Employees who regularly work more than 60 hours a week (and consequently sleep less) can more than double their risk of a heart attack, according to new research published in the Journal of Occupational and Environmental Medicine.

A Japanese research study ensured that confounding factors such as obesity, high blood pressure and high cholesterol levels did not influence study results. Reasons for the higher risk are not fully understood, but sharp increases in blood pressure caused by long hours, compounded by lack of sleep, could trigger an attack.

If further research validates a link between long hours and heart disease, companies that regularly require employees to put in long hours could be exposing themselves to large legal liabilities, according to Dr. Alex Kerin of Circadian Technologies.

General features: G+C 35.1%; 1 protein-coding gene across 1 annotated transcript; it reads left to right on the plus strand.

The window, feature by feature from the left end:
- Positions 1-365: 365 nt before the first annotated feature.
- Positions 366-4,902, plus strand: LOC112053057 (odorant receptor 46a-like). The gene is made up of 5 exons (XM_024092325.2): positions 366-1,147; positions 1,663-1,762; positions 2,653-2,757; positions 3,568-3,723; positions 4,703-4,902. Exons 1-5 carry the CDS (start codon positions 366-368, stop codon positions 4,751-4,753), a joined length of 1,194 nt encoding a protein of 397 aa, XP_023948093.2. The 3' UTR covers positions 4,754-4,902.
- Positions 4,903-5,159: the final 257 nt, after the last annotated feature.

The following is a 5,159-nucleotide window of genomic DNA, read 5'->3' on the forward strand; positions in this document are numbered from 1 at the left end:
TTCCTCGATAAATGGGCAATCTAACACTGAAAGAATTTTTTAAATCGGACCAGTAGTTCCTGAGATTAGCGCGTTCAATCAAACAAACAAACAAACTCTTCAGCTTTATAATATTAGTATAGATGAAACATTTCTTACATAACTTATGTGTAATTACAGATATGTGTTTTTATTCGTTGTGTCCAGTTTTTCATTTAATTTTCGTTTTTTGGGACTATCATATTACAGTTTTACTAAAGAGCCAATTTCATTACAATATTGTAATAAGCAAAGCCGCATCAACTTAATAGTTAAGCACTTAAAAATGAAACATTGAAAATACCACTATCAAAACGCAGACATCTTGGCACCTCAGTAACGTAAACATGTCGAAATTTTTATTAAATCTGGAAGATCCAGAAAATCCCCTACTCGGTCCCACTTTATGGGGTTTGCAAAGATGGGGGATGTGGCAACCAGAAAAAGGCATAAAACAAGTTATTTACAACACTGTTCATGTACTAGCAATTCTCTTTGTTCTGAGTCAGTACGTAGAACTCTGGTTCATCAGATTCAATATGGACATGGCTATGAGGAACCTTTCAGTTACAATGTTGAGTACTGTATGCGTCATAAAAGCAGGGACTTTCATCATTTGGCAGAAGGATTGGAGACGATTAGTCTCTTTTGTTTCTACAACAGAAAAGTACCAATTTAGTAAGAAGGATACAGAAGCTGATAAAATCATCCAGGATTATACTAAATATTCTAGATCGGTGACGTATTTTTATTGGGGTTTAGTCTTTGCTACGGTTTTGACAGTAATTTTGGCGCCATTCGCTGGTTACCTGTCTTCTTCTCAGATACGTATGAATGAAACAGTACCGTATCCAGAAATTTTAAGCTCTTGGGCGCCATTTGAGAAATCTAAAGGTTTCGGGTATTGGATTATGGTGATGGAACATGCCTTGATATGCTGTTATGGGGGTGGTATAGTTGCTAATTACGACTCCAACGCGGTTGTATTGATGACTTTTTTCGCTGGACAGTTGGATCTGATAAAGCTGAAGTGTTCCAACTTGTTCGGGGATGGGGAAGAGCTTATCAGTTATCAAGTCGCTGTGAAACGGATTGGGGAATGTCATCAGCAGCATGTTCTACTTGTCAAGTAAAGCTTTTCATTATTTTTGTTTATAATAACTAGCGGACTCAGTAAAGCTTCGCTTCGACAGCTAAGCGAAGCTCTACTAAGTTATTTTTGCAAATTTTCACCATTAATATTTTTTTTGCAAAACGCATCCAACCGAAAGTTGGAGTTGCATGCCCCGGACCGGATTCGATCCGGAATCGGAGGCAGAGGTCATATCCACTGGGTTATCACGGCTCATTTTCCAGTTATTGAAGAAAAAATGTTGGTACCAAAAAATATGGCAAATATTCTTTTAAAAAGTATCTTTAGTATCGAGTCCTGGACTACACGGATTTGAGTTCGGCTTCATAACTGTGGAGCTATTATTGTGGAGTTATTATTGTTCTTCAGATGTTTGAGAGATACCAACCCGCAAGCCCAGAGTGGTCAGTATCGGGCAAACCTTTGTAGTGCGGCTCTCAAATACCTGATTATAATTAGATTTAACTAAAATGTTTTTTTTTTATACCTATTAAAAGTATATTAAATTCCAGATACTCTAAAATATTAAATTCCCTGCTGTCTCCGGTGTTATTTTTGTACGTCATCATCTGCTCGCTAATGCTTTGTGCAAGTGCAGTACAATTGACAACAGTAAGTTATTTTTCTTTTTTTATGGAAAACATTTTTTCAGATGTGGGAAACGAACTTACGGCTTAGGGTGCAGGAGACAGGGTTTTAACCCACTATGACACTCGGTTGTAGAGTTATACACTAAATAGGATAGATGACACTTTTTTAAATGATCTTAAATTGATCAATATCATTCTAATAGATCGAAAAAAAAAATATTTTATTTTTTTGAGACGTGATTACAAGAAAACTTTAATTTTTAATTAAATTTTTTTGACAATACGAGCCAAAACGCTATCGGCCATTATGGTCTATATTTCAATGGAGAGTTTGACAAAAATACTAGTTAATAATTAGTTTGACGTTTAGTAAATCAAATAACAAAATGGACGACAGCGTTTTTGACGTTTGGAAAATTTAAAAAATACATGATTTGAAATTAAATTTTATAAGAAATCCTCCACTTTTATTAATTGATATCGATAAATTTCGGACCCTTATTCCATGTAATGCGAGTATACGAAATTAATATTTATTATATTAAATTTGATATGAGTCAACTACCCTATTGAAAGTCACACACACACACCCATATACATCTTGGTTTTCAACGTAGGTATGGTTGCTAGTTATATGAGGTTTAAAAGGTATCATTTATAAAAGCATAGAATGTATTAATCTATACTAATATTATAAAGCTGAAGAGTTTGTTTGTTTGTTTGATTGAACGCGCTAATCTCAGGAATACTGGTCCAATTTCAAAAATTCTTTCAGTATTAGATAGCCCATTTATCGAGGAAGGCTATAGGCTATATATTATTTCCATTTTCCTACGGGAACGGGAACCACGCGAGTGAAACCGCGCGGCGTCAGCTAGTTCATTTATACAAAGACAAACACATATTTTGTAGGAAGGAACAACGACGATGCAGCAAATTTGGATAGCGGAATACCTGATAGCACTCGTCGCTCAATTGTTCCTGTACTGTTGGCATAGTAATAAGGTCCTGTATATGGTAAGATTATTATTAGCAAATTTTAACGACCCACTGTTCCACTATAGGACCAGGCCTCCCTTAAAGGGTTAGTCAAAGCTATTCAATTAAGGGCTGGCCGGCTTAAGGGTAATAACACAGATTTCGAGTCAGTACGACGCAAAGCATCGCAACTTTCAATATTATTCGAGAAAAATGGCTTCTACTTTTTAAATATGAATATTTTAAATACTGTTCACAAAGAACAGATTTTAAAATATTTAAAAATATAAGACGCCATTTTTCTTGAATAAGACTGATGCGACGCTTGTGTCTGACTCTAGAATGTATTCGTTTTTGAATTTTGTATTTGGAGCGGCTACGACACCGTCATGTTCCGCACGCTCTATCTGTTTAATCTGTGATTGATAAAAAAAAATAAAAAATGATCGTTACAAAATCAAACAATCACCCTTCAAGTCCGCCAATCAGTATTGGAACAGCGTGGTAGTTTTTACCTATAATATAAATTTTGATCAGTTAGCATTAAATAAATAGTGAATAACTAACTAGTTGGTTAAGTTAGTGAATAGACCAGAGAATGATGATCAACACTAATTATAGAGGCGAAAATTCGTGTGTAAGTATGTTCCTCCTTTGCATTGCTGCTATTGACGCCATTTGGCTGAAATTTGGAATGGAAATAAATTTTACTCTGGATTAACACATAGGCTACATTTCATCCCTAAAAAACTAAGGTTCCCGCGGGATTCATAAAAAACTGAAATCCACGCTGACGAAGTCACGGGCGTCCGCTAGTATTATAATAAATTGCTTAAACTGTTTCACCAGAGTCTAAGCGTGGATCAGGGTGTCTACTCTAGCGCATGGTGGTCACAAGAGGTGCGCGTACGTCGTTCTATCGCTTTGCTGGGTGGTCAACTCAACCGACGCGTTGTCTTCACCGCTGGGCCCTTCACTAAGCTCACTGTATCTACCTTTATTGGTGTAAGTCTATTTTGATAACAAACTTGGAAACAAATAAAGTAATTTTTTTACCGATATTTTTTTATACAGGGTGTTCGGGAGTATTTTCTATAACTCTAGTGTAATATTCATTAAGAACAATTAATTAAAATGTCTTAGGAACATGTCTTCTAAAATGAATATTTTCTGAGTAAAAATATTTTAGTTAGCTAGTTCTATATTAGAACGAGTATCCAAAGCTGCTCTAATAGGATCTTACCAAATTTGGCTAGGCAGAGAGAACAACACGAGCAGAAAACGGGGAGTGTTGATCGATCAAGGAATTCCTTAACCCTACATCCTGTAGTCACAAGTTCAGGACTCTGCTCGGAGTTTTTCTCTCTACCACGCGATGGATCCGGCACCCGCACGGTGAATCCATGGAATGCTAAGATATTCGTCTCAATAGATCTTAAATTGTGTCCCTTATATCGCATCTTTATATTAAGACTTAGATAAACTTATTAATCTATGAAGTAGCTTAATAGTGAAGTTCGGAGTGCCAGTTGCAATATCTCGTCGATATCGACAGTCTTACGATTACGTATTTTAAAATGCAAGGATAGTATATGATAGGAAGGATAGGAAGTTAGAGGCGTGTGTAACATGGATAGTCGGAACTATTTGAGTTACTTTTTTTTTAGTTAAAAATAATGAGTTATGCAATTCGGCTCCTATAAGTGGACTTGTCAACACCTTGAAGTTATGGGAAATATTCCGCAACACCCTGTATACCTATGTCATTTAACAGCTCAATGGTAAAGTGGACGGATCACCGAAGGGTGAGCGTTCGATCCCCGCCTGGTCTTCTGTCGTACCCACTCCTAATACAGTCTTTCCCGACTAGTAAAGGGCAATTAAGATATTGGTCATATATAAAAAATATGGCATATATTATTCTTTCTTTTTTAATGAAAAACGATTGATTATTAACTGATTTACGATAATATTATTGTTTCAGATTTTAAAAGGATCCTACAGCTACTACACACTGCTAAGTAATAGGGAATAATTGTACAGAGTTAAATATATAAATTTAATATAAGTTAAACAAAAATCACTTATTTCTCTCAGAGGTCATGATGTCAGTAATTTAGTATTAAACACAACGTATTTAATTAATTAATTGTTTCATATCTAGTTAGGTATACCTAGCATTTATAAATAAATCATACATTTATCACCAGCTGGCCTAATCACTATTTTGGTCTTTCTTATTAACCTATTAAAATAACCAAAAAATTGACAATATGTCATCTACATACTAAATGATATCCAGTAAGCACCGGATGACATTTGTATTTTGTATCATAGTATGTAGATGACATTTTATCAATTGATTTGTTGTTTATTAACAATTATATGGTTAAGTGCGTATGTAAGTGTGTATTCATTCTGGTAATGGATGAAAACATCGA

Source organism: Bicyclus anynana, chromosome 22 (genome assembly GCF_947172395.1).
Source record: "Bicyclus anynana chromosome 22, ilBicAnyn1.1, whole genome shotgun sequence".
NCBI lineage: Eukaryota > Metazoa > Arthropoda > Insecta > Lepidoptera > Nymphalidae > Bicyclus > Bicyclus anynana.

Also, companies that do not regulate the amount of overtime their employees work may see their health insurance costs rise due to a higher incidence of heart attacks (patients with coronary heart disease have just under $9,000 in health costs per year on average), according to Dr. Kerin. In many cases, he says, it's more cost-effective to hire additional staff than to allow existing employees to work themselves to death or serious illness.